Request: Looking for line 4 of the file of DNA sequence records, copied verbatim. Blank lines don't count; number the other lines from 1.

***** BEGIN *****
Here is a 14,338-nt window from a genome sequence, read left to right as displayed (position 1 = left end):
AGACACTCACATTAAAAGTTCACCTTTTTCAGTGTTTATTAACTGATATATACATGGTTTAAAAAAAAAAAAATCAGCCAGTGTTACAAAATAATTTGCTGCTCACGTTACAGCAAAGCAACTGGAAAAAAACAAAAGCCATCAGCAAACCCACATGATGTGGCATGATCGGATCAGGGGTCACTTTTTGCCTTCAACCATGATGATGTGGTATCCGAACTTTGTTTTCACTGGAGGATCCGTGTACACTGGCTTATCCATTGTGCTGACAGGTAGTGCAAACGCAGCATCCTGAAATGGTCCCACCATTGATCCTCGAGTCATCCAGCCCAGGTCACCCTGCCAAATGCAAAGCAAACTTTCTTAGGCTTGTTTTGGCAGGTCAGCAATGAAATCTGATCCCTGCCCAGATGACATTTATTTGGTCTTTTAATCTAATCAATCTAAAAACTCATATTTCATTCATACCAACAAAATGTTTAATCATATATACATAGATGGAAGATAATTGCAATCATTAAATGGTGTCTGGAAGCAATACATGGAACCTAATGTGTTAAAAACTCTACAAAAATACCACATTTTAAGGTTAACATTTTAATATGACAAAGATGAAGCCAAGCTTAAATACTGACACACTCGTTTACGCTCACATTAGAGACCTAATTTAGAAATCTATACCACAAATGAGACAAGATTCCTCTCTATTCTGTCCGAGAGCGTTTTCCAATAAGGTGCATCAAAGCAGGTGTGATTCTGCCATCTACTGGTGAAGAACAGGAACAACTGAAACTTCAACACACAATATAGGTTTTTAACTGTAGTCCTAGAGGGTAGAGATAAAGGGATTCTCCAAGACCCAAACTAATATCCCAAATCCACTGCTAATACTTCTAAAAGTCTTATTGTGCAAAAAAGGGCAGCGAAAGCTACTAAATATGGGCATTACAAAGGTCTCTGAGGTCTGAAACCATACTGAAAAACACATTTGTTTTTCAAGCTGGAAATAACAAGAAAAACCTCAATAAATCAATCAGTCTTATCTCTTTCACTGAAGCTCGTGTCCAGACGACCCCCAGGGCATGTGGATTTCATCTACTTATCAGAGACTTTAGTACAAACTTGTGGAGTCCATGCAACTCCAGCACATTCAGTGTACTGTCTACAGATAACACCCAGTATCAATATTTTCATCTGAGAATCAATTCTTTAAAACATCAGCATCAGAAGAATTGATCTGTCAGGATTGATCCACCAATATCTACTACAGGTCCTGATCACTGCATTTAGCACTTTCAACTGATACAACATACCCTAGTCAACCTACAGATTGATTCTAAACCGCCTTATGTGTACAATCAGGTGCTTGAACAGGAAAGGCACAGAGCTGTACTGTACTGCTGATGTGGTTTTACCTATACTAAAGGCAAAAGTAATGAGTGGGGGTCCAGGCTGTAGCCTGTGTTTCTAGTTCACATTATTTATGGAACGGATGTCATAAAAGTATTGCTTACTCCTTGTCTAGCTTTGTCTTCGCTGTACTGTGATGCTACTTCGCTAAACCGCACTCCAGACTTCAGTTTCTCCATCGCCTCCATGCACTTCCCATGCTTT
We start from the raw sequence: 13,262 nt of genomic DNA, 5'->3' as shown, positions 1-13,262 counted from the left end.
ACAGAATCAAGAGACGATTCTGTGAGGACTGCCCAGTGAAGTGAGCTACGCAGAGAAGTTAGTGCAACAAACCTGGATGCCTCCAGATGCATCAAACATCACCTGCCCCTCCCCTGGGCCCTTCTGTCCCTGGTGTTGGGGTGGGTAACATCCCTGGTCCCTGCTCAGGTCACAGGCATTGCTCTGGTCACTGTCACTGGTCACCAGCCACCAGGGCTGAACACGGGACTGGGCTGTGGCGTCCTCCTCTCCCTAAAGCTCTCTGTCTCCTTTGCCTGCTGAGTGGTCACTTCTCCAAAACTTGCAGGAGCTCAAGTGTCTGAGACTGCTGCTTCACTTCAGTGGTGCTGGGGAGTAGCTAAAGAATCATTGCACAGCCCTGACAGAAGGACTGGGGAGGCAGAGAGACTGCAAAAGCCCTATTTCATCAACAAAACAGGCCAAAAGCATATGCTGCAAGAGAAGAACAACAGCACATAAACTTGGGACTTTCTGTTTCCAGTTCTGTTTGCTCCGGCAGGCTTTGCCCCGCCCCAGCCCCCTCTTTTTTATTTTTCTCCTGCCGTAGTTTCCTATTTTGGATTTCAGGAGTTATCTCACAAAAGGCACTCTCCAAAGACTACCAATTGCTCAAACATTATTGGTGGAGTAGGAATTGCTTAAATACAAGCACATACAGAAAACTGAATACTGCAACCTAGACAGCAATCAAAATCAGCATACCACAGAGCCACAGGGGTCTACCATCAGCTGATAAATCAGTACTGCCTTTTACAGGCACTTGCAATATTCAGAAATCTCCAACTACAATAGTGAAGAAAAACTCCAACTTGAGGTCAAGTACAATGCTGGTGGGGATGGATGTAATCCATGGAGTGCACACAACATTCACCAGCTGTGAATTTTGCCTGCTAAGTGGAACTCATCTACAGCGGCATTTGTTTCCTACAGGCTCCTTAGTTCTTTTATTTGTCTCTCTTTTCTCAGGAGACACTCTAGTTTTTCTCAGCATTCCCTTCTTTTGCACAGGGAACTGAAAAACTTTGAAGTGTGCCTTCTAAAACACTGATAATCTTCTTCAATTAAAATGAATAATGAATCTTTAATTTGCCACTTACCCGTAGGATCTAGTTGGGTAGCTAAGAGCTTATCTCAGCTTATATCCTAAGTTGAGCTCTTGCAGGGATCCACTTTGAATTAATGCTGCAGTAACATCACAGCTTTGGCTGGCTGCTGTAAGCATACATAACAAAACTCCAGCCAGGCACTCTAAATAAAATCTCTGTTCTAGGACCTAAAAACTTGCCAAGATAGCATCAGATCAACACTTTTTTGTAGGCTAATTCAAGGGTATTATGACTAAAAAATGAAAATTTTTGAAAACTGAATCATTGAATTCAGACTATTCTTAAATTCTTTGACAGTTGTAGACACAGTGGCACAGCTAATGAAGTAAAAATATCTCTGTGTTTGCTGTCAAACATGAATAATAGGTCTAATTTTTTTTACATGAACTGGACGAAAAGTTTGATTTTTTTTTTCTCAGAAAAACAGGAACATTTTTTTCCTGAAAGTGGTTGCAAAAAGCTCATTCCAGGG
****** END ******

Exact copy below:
ACAGAATCAAGAGACGATTCTGTGAGGACTGCCCAGTGAAGTGAGCTACGCAGAGAAGTTAGTGCAACAAACCTGGATGCCTCCAGATGCATCAAACATCACCTGCCCCTCCCCTGGGCCCTTCTGTCCCTGGTGTTGGGGTGGGTAACATCCCTGGTCCCTGCTCAGGTCACAGGCATTGCTCTGGTCACTGTCACTGGTCACCAGCCACCAGGGCTGAACACGGGACTGGGCTGTGGCGTCCTCCTCTCCCTAAAGCTCTCTGTCTCCTTTGCCTGCTGAGTGGTCACTTCTCCAAAACTTGCAGGAGCTCAAGTGTCTGAGACTGCTGCTTCACTTCAGTGGTGCTGGGGAGTAGCTAAAGAATCATTGCACAGCCCTGACAGAAGGACTGGGGAGGCAGAGAGACTGCAAAAGCCCTATTTCATCAACAAAACAGGCCAAAAGCATATGCTGCAAGAGAAGAACAACAGCACATAAACTTGGGACTTTCTGTTTCCAGTTCTGTTTGCTCCGGCAGGCTTTGCCCCGCCCCAGCCCCCTCTTTTTTATTTTTCTCCTGCCGTAGTTTCCTATTTTGGATTTCAGGAGTTATCTCACAAAAGGCACTCTCCAAAGACTACCAATTGCTCAAACATTATTGGTGGAGTAGGAATTGCTTAAATACAAGCACATACAGAAAACTGAATACTGCAACCTAGACAGCAATCAAAATCAGCATACCACAGAGCCACAGGGGTCTACCATCAGCTGATAAATCAGTACTGCCTTTTACAGGCACTTGCAATATTCAGAAATCTCCAACTACAATAGTGAAGAAAAACTCCAACTTGAGGTCAAGTACAATGCTGGTGGGGATGGATGTAATCCATGGAGTGCACACAACATTCACCAGCTGTGAATTTTGCCTGCTAAGTGGAACTCATCTACAGCGGCATTTGTTTCCTACAGGCTCCTTAGTTCTTTTATTTGTCTCTCTTTTCTCAGGAGACACTCTAGTTTTTCTCAGCATTCCCTTCTTTTGCACAGGGAACTGAAAAACTTTGAAGTGTGCCTTCTAAAACACTGATAATCTTCTTCAATTAAAATGAATAATGAATCTTTAATTTGCCACTTACCCGTAGGATCTAGTTGGGTAGCTAAGAGCTTATCTCAGCTTATATCCTAAGTTGAGCTCTTGCAGGGATCCACTTTGAATTAATGCTGCAGTAACATCACAGCTTTGGCTGGCTGCTGTAAGCATACATAACAAAACTCCAGCCAGGCACTCTAAATAAAATCTCTGTTCTAGGACCTAAAAACTTGCCAAGATAGCATCAGATCAACACTTTTTTGTAGGCTAATTCAAGGGTATTATGACTAAAAAATGAAAATTTTTGAAAACTGAATCATTGAATTCAGACTATTCTTAAATTCTTTGACAGTTGTAGACACAGTGGCACAGCTAATGAAGTAAAAATATCTCTGTGTTTGCTGTCAAACATGAATAATAGGTCTAATTTTTTTTACATGAACTGGACGAAAAGTTTGATTTTTTTTTTCTCAGAAAAACAGGAACATTTTTTTCCTGAAAGTGGTTGCAAAAAGCTCATTCCAGGG